Maybe to say ‘frightful’ is unkind of me. Perhaps a lot of my mood, in those days, was coated by the colour of rejection and heartache. So maybe after all, she was a decent woman. She feared God, which is not something I share but have a healthy respect for in others. I can’t ignore that her taste in shoes was unimpeachable. If I ever had to choose, shoes would be my preferred deity. Her selection of boots, which I glimpsed when I walked past an open bedroom door, warmed her to me in such a way that nothing else, in the two weeks we shared a roof, managed to. Her talk was bland and there was too much of it. I could tell her husband was bored but he was unseemly to me and so I decided against entertaining him during my stay. I think he would have liked me to. Nothing outright makes me think this except frequent looks from him some seconds longer than propriety permits. Any excuse to say my name in every turn of conversation. Sylvia, would you pass the jug of water. So how are your plans going, Sylvia. Sylvia, well how are you, how was your day. Maybe I’m unnecessarily suspicious and you might laugh if you want but surely all those questions (and many I have not listed here because of space and time) could have been asked without the repetition of my name. It inserted an unwelcome dream in me that was not a match for my desires. His hot mouth at my ear and my name repeated many times as he pressed up from behind me and (my skirt conveniently hitched) moved his fingers, index and middle, inside my underwear in search of my clitoris. In my sleep I groaned but woke unhappy. This dream upset me.
His wife, who had her own name, well he never so much as called out to her once. Calling names, then, if done a certain way, is surely like touching. As if to say your lover’s name, even when paces apart, is to brush your lips against his and breathe his breath.
I eventually left the house, with great relief and a show of gratitude that was not authentic. Social graces called for this. And then soon after I was in my new apartment, my man called and said how wrong he was Sylvia and how much he missed me Sylvia and did I know he couldn’t take the picture of me from his mind. No, he corrected, not just an adoration of my body but he missed my being and he spoke like this for several minutes and convinced me of his honesty on the matter and that he really was sorry for hurting my feelings. He wanted me to move back in immediately, for us to resume our plans but I declined. He continued to call though and I quietly noted his devotion. After a little while I let him visit. Much later we finally married.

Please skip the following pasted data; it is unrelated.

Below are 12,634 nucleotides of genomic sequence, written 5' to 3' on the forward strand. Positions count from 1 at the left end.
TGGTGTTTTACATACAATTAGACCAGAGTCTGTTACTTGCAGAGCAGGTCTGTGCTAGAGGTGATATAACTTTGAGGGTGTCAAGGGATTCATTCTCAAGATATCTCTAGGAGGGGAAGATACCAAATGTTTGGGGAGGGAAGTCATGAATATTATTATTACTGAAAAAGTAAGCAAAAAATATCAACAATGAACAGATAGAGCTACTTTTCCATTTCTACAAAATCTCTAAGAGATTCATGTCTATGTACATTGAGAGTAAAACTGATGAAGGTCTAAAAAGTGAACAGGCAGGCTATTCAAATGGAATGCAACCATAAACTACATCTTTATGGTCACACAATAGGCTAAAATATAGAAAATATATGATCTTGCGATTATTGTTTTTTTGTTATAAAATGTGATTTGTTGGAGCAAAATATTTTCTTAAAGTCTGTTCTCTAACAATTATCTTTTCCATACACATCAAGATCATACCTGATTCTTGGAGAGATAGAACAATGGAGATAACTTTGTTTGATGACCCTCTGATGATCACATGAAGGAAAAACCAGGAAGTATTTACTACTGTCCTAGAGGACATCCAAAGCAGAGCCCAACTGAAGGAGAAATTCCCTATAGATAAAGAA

Funny, when next I saw the boy, a year or two had passed (he was fifteen I think), I liked him much more than the first time. The mother was totally agreeable to me and even the husband, although with a stomach more and more like an overfull sack of laundry, was charming. His glances were completely respectable, no longer or shorter than is expected between friends. And we, my husband and I, and this family that had paid me a kindness, we did become friends. We dined together. It was pleasant but for one horror—my name. The husband would not stop saying it. And, as if bound by duty, my wet dreaming continued.
- Yewande Omotoso was born in Barbados and grew up in Nigeria, moving to South Africa with her family in 1992. Her debut novel Bom Boy, published in 2011, won the South African Literary Award for First-Time Published Author. Her most recent novel, The Woman Next Door, was longlisted for the Baileys Women’s Prize for Fiction and shortlisted for the Sunday Times Barry Ronge Fiction Prize and the University of Johannesburg Prize for South African Writing in English. It has also been longlisted for the International Dublin Literary Award. Omotoso lives in Johannesburg, where she writes and has her own architectural practice.
© Yewande Omotoso, 2017